Guinea-Bissau - Military Personnel
A decade after the 1998-99 military revolt, Guinea-Bissau officials said they agreed with international assessments that the nation's 4,500-member armed forces were in need of reforms and restructuring. Between 60 and 70 percent of Bissau Guinean military personnel were military officers, a ratio far out of balance with most militaries, where enlisted personnel ordinarily far outnumber the officer leadership. In addition, a large percentage of those officers were in senior ranks. Guinea-Bissau civilian and military officials explained that restructuring the military includes finding a solution to properly care for senior officers, the majority of whom served in the nation's past conflicts. However, the country lacks the financial resources to offer them retirement pay in accordance with their veteran status.
Within the Armed Forces of Guinea-Bissau, groups of Balanta (the country’s largest ethnic group, but one over-represented in the military) are on one side, aligned with their respective leaders, and the other ethnic groups, organised in more disperse fashion, are on the other. Personal loyalties to military leaders frequently supersede the chain of command, many higher-ranked officials also frequently use the “weight” of their ethnicity (and a corresponding network of relations inside different military units) as a bargaining chip, as well as a weapon and a shield. This is especially true in regards to the distribution of profits accrued from drug trafficking. The launch of the security and defence sectors (SSR) program in January 2008 coincided with the conduct of a UNDP-funded Census of the Armed Forcesto determine the exact number and details of military personnel for a decision on levels of financial and technical assistance to be provided. The Census results indicate that there is a total of 4,493 military personnel in active service, of which 1,869 are officers (41.9 %); 604 under-officers (13.5%); 1,108 sergeants (24.9%); and 867 foot soldiers (19.7%). The census concluded that that Guinea-Bissau’s Armed Forces has an inverted hierarchical pyramid, and has a ratio of 2.73 military personnel per 1000 inhabitants, compared to the sub-region’s average of 1.23 military personnel per 1000 inhabitants.
The security sector reform plan envisaged a reduction in size of the armed forces and the setting up of a national guard and new police and security forces. Those forces will focus on stemming the increasing influx of drugs transiting the national territory and other goods smuggled into the country. Despite previous unsuccessful demobilization efforts, the army seemed committed to the latest plan, as expressed at the launching ceremony in Parliament on 22 January 2008.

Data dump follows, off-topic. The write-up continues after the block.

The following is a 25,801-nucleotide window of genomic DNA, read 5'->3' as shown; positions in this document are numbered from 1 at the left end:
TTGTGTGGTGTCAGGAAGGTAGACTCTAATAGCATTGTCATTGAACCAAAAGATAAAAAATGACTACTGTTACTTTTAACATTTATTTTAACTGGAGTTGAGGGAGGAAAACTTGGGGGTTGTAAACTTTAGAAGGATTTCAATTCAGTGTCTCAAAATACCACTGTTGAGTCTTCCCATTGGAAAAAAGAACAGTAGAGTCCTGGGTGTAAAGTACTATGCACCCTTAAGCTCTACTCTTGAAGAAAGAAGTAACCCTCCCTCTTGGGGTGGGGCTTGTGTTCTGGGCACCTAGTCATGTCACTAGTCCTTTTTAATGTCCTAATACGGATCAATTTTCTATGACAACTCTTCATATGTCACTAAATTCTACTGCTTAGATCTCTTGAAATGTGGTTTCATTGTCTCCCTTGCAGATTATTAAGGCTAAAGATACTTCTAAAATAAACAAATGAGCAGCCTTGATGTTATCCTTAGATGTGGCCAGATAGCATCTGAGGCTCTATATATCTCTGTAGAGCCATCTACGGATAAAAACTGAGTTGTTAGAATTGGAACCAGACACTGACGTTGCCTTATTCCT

In mid-2007, a pilot project was conceived as a viable forerunner for pioneering security sector reform programs that would not end up with demobilized personnel rejoining the Armed Forces and also for paving the way for in-depth security sector reform. As part of the larger framework of the recently launched security sector reform programme, ECOWAS has received a US$ 2 million financial assistance package from the Government of Nigeria for a project in Brazil aimed to provide training in vocational skills for senior officers of the GuineaBissau Armed Forces. This project was conceived within a disarmament, demobilization and reintegration mechanism under the Government’s security sector reform program so as to provide livelihoods to demobilized Armed Forces personnel.
On March 10, 2014 Taleb Barrada, the ambassador of Morocco accredited to Guinea Bissau, delivered 11 tonnes of cargo containing 541 boxes in full uniforms for 2,000 soldiers from Guinea-Bissau. "In addition to the historic solidarity that binds the two countries, this donation is another means for the Kingdom of Morocco to support the transition through democratic, transparent and peaceful elections, and to accompany the institutional reforms and modernization that is coming, in short, The transition towards the institutional stability promised to the Guinean authorities and the brotherly people, which will result in the creation of an environment conducive to development, international cooperation and the creation of private investment" said Taleb Barrada.
One of the controversial points of the reform was the demobilization, which if misled can cause social discontent. The issue of the change in the numbers of the troops is subordinated to the compensation that people should receive to leave the Armed Forces. Contrary to what some think, by 2014 there were many soldiers who want to leave the ranks of the armed forces. The key question was how these people coming out of the Armed Forces will be treated, referring to what guarantees will be given to these people and what will be the avenues of social reintegration of these people. The demobilization and reintegration program has long begun to be thought out, and ended in 2006 without concrete results.
The people who must retire, should not go home without any compensation so that they can live the rest of their lives in tranquility and with their families, with some dignity. International participation in the reform process can thus be crucial. At a regional level, the Economic Community of West African States (ECOWAS) already played a leading role, but the Community of Portuguese Speaking Countries (CPLP) through Brazil can be equally vital after the failure of attempts to Angola.
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